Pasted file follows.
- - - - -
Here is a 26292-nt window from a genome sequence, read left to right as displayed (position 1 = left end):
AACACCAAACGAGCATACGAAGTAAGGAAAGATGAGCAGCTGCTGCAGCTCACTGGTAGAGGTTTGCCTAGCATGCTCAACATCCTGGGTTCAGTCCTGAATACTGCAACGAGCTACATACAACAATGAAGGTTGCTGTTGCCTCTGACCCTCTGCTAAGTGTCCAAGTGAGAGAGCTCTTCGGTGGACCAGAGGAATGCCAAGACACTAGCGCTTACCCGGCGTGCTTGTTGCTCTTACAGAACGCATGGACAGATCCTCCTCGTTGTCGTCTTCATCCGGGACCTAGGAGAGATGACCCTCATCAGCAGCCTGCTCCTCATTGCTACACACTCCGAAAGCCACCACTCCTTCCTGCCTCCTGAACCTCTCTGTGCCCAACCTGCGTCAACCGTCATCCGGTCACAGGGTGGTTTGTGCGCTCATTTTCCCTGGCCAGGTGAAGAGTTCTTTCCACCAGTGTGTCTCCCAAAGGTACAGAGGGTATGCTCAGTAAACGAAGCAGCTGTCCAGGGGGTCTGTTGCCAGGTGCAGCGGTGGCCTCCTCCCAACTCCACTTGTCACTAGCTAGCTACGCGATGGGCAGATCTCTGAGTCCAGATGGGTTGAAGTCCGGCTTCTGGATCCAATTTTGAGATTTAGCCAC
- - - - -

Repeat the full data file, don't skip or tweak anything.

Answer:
Here is a 26292-nt window from a genome sequence, read left to right as displayed (position 1 = left end):
AACACCAAACGAGCATACGAAGTAAGGAAAGATGAGCAGCTGCTGCAGCTCACTGGTAGAGGTTTGCCTAGCATGCTCAACATCCTGGGTTCAGTCCTGAATACTGCAACGAGCTACATACAACAATGAAGGTTGCTGTTGCCTCTGACCCTCTGCTAAGTGTCCAAGTGAGAGAGCTCTTCGGTGGACCAGAGGAATGCCAAGACACTAGCGCTTACCCGGCGTGCTTGTTGCTCTTACAGAACGCATGGACAGATCCTCCTCGTTGTCGTCTTCATCCGGGACCTAGGAGAGATGACCCTCATCAGCAGCCTGCTCCTCATTGCTACACACTCCGAAAGCCACCACTCCTTCCTGCCTCCTGAACCTCTCTGTGCCCAACCTGCGTCAACCGTCATCCGGTCACAGGGTGGTTTGTGCGCTCATTTTCCCTGGCCAGGTGAAGAGTTCTTTCCACCAGTGTGTCTCCCAAAGGTACAGAGGGTATGCTCAGTAAACGAAGCAGCTGTCCAGGGGGTCTGTTGCCAGGTGCAGCGGTGGCCTCCTCCCAACTCCACTTGTCACTAGCTAGCTACGCGATGGGCAGATCTCTGAGTCCAGATGGGTTGAAGTCCGGCTTCTGGATCCAATTTTGAGATTTAGCCAC